Feed on

By Stephen Polacek

Over the course of my three years here at the IT Accessibility Initiative, I’m confident in saying we’re making headway in making Maryland more accessible to those with disabilities.  This State Scoop article explains our approach to this goal.  Here are some of the highlights of the past year.


We’ve continued our partnership with DGS, training procurement officers throughout the state in what the Non-Visual Access Clause (NVA) and what digital accessibility means, what standards we’re using in Maryland to determine that, and what can be done when IT solutions aren’t compliant.  We’re also developing more resources for different situations and for helping departments and vendors create remediation plans to achieve compliance within the time limit of the NVA. 


Our regular monthly webinars are still drawing a broad representation of attendees, on average, providing training to 30-40 participants at a seminar.  We’ve begun expanding our outreach through our monthly newsletter and announcements, and have developed a partnership with the EEO office to help raise awareness of digital accessibility and get our resources into the hands of those who need them.  Individual training requests have risen, including a series of content creation and website accessibility sessions for two state agency communication teams.  These four part series should empower agencies to create and remediate their content for accessibility independently.


This past year, one of our major achievements was the adoption of mapping accessibility guidelines by the DoIT GIS Office and its partners throughout the state.  With this, the state departments using the various mapping tools such as ESRI will have an easier time providing geographical information in an accessible manner without having to reinvent the wheel.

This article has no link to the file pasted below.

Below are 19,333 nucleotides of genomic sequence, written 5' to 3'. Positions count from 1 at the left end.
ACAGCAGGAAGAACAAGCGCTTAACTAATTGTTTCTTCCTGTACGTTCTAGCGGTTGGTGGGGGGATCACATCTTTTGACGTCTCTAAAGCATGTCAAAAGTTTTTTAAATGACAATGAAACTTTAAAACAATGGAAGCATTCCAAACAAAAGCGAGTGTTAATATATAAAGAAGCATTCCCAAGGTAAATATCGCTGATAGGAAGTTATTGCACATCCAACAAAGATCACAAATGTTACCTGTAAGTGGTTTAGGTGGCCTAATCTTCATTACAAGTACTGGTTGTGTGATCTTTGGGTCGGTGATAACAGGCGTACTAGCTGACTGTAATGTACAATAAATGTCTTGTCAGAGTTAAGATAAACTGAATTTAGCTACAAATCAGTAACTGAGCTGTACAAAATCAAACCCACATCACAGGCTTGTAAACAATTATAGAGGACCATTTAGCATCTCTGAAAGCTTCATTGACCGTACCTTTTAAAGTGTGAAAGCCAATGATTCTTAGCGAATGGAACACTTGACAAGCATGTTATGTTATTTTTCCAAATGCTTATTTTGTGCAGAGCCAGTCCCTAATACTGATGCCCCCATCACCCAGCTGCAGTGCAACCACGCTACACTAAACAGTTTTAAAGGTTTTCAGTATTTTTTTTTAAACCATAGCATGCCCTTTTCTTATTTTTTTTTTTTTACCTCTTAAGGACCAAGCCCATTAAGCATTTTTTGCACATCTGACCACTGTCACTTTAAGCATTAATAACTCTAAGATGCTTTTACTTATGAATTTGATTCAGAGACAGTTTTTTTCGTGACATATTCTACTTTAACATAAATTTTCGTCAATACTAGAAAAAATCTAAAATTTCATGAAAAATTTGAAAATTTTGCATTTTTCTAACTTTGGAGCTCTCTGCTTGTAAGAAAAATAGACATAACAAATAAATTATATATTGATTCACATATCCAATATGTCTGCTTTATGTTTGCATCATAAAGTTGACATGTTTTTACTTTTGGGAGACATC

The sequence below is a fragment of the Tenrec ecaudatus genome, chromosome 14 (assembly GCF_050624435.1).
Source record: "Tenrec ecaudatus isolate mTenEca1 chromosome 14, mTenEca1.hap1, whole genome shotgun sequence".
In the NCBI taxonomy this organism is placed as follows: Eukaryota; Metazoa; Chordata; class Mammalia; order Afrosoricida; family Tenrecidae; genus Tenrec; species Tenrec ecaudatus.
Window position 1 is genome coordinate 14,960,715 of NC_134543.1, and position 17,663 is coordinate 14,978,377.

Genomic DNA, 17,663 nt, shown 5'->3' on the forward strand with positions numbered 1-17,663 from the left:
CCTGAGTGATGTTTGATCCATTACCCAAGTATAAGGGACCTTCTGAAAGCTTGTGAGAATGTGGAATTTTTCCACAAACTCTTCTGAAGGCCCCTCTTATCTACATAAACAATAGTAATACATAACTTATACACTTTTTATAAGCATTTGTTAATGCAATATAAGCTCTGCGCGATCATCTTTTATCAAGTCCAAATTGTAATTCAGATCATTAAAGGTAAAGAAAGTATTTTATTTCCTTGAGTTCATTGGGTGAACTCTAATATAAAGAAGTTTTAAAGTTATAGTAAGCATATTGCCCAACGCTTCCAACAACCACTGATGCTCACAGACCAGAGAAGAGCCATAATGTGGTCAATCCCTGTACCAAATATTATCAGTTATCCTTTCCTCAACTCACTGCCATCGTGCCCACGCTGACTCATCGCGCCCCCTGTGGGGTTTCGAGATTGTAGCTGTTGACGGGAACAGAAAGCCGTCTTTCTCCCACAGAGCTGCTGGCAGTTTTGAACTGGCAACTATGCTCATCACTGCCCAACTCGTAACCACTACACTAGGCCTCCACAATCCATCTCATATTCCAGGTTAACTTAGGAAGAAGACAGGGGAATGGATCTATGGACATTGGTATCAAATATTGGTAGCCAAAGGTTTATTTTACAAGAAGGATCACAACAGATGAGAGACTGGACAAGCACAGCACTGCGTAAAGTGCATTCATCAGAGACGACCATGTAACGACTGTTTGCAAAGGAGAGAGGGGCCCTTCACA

For the future, we’re looking to solidify the NVA evaluation process in procurement and provide more on-demand training especially to communications staff.  This on-demand training will be in the form of classes available on the statewide training platform, meaning state employees have it on hand as soon as they need it or can go back for a refresher without needing to schedule.  Of course, we’ll still be available to provide relevant guidance and training for all.


While I can’t yet claim Maryland state government is fully accessible, the goal of incorporating accessibility into our processes is more than attainable. From procurement, to development, to remediation, we’ll continue working towards greater accessibility, and hopefully, someday soon, accessibility will be a normal part of our daily routines.

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